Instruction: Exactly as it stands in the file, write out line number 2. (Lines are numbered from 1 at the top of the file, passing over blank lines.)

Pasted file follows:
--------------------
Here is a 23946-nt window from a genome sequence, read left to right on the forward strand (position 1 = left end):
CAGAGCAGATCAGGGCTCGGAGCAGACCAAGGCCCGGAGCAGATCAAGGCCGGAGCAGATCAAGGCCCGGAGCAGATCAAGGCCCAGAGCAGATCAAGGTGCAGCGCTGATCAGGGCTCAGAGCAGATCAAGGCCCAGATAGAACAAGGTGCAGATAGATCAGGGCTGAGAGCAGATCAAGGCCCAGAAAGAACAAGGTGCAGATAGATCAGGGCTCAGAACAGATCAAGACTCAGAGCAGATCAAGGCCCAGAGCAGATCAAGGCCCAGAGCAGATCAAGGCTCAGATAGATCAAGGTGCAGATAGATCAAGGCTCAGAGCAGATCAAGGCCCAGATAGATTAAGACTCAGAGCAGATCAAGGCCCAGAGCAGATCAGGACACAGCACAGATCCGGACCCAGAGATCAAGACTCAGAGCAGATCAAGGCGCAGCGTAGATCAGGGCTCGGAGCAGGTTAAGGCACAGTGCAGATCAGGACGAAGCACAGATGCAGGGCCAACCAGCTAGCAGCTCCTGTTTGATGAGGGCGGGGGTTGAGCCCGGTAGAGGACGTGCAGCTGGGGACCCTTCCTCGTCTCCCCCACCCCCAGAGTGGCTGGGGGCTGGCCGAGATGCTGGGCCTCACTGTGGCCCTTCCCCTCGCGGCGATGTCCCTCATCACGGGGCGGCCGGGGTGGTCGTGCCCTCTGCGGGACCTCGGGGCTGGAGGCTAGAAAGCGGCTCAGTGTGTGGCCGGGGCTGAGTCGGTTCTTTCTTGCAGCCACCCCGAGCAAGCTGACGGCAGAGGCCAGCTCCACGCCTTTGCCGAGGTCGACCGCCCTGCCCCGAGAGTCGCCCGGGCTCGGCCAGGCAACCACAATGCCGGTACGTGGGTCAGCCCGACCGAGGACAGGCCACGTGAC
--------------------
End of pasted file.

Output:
CAGAGCAGATCAGGGCTCGGAGCAGACCAAGGCCCGGAGCAGATCAAGGCCGGAGCAGATCAAGGCCCGGAGCAGATCAAGGCCCAGAGCAGATCAAGGTGCAGCGCTGATCAGGGCTCAGAGCAGATCAAGGCCCAGATAGAACAAGGTGCAGATAGATCAGGGCTGAGAGCAGATCAAGGCCCAGAAAGAACAAGGTGCAGATAGATCAGGGCTCAGAACAGATCAAGACTCAGAGCAGATCAAGGCCCAGAGCAGATCAAGGCCCAGAGCAGATCAAGGCTCAGATAGATCAAGGTGCAGATAGATCAAGGCTCAGAGCAGATCAAGGCCCAGATAGATTAAGACTCAGAGCAGATCAAGGCCCAGAGCAGATCAGGACACAGCACAGATCCGGACCCAGAGATCAAGACTCAGAGCAGATCAAGGCGCAGCGTAGATCAGGGCTCGGAGCAGGTTAAGGCACAGTGCAGATCAGGACGAAGCACAGATGCAGGGCCAACCAGCTAGCAGCTCCTGTTTGATGAGGGCGGGGGTTGAGCCCGGTAGAGGACGTGCAGCTGGGGACCCTTCCTCGTCTCCCCCACCCCCAGAGTGGCTGGGGGCTGGCCGAGATGCTGGGCCTCACTGTGGCCCTTCCCCTCGCGGCGATGTCCCTCATCACGGGGCGGCCGGGGTGGTCGTGCCCTCTGCGGGACCTCGGGGCTGGAGGCTAGAAAGCGGCTCAGTGTGTGGCCGGGGCTGAGTCGGTTCTTTCTTGCAGCCACCCCGAGCAAGCTGACGGCAGAGGCCAGCTCCACGCCTTTGCCGAGGTCGACCGCCCTGCCCCGAGAGTCGCCCGGGCTCGGCCAGGCAACCACAATGCCGGTACGTGGGTCAGCCCGACCGAGGACAGGCCACGTGAC